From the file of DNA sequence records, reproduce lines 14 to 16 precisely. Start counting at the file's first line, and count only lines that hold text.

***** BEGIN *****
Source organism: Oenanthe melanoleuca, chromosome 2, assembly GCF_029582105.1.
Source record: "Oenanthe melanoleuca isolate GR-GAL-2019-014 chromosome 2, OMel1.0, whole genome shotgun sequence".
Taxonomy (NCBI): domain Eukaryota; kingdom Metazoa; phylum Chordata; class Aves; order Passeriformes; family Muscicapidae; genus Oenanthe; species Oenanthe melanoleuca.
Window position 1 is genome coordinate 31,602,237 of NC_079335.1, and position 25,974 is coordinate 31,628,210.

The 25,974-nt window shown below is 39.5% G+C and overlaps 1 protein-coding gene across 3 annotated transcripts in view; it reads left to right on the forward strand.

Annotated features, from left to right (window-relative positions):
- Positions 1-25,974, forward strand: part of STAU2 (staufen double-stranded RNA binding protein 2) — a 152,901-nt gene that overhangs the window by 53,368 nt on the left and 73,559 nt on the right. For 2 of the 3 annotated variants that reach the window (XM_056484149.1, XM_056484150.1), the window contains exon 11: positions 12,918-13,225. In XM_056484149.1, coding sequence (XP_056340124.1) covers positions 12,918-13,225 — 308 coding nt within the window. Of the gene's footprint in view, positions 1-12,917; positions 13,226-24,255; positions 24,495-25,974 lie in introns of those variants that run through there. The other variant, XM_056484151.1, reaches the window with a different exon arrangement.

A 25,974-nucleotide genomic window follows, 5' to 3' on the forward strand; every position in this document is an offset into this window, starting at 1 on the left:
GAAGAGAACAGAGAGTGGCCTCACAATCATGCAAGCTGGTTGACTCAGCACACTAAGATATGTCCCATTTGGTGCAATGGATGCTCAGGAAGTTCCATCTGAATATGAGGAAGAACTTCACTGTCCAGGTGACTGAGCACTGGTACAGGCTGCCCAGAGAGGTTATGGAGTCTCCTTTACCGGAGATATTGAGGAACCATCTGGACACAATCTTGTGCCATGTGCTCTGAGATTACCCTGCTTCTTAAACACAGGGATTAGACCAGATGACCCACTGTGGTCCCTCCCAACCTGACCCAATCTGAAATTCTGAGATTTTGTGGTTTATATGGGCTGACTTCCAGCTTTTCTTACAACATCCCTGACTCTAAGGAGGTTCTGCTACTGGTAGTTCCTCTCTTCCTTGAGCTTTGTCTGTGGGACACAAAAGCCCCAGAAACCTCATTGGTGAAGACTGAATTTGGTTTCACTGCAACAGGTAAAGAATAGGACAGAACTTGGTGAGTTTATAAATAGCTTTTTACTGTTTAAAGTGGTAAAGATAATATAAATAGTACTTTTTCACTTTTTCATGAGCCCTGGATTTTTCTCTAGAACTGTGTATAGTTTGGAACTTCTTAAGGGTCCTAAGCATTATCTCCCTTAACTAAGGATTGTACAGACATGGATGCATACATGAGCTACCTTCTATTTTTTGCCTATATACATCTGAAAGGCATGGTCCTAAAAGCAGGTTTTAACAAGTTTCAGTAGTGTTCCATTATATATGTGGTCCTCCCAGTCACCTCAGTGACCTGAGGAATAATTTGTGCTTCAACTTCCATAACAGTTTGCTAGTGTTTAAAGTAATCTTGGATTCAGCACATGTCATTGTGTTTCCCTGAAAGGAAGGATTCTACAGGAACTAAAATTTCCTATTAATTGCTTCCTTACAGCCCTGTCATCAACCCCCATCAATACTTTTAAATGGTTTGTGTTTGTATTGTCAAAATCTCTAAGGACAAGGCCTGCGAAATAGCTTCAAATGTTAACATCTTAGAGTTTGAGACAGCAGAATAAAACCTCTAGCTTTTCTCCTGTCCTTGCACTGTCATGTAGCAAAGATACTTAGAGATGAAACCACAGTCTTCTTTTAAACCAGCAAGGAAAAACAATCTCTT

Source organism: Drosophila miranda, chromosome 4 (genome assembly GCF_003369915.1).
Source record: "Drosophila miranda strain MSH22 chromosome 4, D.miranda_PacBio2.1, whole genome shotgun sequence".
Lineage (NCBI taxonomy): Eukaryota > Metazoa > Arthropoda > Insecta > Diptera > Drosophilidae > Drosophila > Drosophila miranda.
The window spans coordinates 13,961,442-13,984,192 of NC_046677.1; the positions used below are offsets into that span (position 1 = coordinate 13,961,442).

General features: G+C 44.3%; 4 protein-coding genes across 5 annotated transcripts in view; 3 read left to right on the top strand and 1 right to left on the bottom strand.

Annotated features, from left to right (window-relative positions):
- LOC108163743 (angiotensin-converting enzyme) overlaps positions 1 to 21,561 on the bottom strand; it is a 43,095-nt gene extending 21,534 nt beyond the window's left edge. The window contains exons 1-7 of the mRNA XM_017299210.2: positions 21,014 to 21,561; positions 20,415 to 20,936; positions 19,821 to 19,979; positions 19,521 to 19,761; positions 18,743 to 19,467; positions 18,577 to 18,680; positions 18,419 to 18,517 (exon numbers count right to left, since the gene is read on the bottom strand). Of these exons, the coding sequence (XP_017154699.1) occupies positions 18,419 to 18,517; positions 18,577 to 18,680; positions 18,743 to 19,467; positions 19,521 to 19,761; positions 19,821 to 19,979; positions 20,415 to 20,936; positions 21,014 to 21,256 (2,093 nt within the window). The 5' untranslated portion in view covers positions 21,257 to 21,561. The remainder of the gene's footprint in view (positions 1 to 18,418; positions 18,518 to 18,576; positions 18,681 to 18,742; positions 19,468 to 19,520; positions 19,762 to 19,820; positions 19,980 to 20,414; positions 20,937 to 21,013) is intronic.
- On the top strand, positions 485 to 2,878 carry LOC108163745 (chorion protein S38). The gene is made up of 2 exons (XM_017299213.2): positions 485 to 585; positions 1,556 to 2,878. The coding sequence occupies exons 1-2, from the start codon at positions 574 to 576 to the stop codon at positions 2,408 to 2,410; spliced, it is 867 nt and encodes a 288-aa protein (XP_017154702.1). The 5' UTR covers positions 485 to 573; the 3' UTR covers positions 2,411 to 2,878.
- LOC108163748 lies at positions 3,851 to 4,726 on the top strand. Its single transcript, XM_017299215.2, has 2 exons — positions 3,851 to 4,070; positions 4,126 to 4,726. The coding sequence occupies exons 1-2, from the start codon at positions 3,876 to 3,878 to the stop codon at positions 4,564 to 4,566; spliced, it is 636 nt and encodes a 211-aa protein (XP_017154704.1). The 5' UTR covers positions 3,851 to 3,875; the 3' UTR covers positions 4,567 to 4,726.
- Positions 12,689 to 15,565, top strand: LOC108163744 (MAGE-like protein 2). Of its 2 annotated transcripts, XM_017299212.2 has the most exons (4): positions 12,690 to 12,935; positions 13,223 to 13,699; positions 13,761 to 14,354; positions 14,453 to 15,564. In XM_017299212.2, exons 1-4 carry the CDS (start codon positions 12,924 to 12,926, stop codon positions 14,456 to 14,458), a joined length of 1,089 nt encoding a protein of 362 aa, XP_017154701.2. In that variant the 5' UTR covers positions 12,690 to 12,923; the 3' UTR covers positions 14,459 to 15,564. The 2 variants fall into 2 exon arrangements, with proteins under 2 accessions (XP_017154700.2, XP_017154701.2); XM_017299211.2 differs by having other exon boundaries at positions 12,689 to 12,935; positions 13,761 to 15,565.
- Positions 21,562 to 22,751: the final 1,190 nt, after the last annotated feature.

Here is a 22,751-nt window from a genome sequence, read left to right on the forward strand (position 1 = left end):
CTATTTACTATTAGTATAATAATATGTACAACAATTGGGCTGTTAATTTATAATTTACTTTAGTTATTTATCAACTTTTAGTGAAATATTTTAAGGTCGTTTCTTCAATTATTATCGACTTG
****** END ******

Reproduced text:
General features: G+C 44.3%; 4 protein-coding genes across 5 annotated transcripts in view; 3 read left to right on the top strand and 1 right to left on the bottom strand.

Annotated features, from left to right (window-relative positions):
- LOC108163743 (angiotensin-converting enzyme) overlaps positions 1 to 21,561 on the bottom strand; it is a 43,095-nt gene extending 21,534 nt beyond the window's left edge. The window contains exons 1-7 of the mRNA XM_017299210.2: positions 21,014 to 21,561; positions 20,415 to 20,936; positions 19,821 to 19,979; positions 19,521 to 19,761; positions 18,743 to 19,467; positions 18,577 to 18,680; positions 18,419 to 18,517 (exon numbers count right to left, since the gene is read on the bottom strand). Of these exons, the coding sequence (XP_017154699.1) occupies positions 18,419 to 18,517; positions 18,577 to 18,680; positions 18,743 to 19,467; positions 19,521 to 19,761; positions 19,821 to 19,979; positions 20,415 to 20,936; positions 21,014 to 21,256 (2,093 nt within the window). The 5' untranslated portion in view covers positions 21,257 to 21,561. The remainder of the gene's footprint in view (positions 1 to 18,418; positions 18,518 to 18,576; positions 18,681 to 18,742; positions 19,468 to 19,520; positions 19,762 to 19,820; positions 19,980 to 20,414; positions 20,937 to 21,013) is intronic.